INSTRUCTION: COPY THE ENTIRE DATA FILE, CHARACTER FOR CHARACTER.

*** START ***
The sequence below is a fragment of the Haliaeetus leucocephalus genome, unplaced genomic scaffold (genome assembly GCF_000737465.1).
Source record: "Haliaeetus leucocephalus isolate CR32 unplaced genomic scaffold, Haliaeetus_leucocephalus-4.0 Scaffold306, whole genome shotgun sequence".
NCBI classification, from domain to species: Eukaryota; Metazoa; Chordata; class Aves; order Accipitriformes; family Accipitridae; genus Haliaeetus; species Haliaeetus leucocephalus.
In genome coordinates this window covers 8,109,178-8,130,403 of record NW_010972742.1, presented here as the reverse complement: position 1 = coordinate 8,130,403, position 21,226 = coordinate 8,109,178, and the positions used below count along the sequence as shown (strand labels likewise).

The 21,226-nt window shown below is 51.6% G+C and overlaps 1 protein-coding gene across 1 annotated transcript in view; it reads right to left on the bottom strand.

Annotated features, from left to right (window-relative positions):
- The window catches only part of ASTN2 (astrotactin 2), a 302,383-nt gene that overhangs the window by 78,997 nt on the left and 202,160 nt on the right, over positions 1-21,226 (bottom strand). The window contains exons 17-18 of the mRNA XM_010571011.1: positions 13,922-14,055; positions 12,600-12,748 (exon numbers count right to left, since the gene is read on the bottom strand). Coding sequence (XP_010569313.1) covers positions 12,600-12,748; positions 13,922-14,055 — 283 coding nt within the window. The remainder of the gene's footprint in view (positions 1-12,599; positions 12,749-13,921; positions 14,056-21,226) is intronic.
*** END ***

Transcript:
The sequence below is a fragment of the Haliaeetus leucocephalus genome, unplaced genomic scaffold (genome assembly GCF_000737465.1).
Source record: "Haliaeetus leucocephalus isolate CR32 unplaced genomic scaffold, Haliaeetus_leucocephalus-4.0 Scaffold306, whole genome shotgun sequence".
NCBI classification, from domain to species: Eukaryota; Metazoa; Chordata; class Aves; order Accipitriformes; family Accipitridae; genus Haliaeetus; species Haliaeetus leucocephalus.
In genome coordinates this window covers 8,109,178-8,130,403 of record NW_010972742.1, presented here as the reverse complement: position 1 = coordinate 8,130,403, position 21,226 = coordinate 8,109,178, and the positions used below count along the sequence as shown (strand labels likewise).

The 21,226-nt window shown below is 51.6% G+C and overlaps 1 protein-coding gene across 1 annotated transcript in view; it reads right to left on the bottom strand.

Annotated features, from left to right (window-relative positions):
- The window catches only part of ASTN2 (astrotactin 2), a 302,383-nt gene that overhangs the window by 78,997 nt on the left and 202,160 nt on the right, over positions 1-21,226 (bottom strand). The window contains exons 17-18 of the mRNA XM_010571011.1: positions 13,922-14,055; positions 12,600-12,748 (exon numbers count right to left, since the gene is read on the bottom strand). Coding sequence (XP_010569313.1) covers positions 12,600-12,748; positions 13,922-14,055 — 283 coding nt within the window. The remainder of the gene's footprint in view (positions 1-12,599; positions 12,749-13,921; positions 14,056-21,226) is intronic.